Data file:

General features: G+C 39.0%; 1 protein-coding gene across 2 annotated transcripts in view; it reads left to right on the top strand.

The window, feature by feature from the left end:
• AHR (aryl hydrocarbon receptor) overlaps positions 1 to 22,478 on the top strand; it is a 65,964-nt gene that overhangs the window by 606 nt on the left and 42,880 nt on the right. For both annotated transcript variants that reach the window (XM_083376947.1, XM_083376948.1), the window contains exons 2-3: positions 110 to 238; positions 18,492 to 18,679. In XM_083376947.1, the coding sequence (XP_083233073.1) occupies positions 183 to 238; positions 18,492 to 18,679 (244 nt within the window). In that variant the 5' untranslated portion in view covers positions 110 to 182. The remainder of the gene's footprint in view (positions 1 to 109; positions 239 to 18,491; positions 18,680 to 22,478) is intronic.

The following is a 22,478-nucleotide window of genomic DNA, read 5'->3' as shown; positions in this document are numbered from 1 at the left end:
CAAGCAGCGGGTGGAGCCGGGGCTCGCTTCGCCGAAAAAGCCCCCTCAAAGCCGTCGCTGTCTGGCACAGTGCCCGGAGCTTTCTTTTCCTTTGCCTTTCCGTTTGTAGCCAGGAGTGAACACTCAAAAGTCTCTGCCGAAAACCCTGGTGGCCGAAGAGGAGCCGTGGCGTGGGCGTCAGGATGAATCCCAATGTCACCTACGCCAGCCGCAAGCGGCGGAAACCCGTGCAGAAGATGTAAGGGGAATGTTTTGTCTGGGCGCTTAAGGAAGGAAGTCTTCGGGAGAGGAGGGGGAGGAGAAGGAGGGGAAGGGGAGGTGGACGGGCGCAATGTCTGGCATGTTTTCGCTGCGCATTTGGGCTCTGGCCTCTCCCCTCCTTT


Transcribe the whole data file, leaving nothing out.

General features: G+C 39.0%; 1 protein-coding gene across 2 annotated transcripts in view; it reads left to right on the top strand.

The window, feature by feature from the left end:
• AHR (aryl hydrocarbon receptor) overlaps positions 1 to 22,478 on the top strand; it is a 65,964-nt gene that overhangs the window by 606 nt on the left and 42,880 nt on the right. For both annotated transcript variants that reach the window (XM_083376947.1, XM_083376948.1), the window contains exons 2-3: positions 110 to 238; positions 18,492 to 18,679. In XM_083376947.1, the coding sequence (XP_083233073.1) occupies positions 183 to 238; positions 18,492 to 18,679 (244 nt within the window). In that variant the 5' untranslated portion in view covers positions 110 to 182. The remainder of the gene's footprint in view (positions 1 to 109; positions 239 to 18,491; positions 18,680 to 22,478) is intronic.

The following is a 22,478-nucleotide window of genomic DNA, read 5'->3' as shown; positions in this document are numbered from 1 at the left end:
CAAGCAGCGGGTGGAGCCGGGGCTCGCTTCGCCGAAAAAGCCCCCTCAAAGCCGTCGCTGTCTGGCACAGTGCCCGGAGCTTTCTTTTCCTTTGCCTTTCCGTTTGTAGCCAGGAGTGAACACTCAAAAGTCTCTGCCGAAAACCCTGGTGGCCGAAGAGGAGCCGTGGCGTGGGCGTCAGGATGAATCCCAATGTCACCTACGCCAGCCGCAAGCGGCGGAAACCCGTGCAGAAGATGTAAGGGGAATGTTTTGTCTGGGCGCTTAAGGAAGGAAGTCTTCGGGAGAGGAGGGGGAGGAGAAGGAGGGGAAGGGGAGGTGGACGGGCGCAATGTCTGGCATGTTTTCGCTGCGCATTTGGGCTCTGGCCTCTCCCCTCCTTT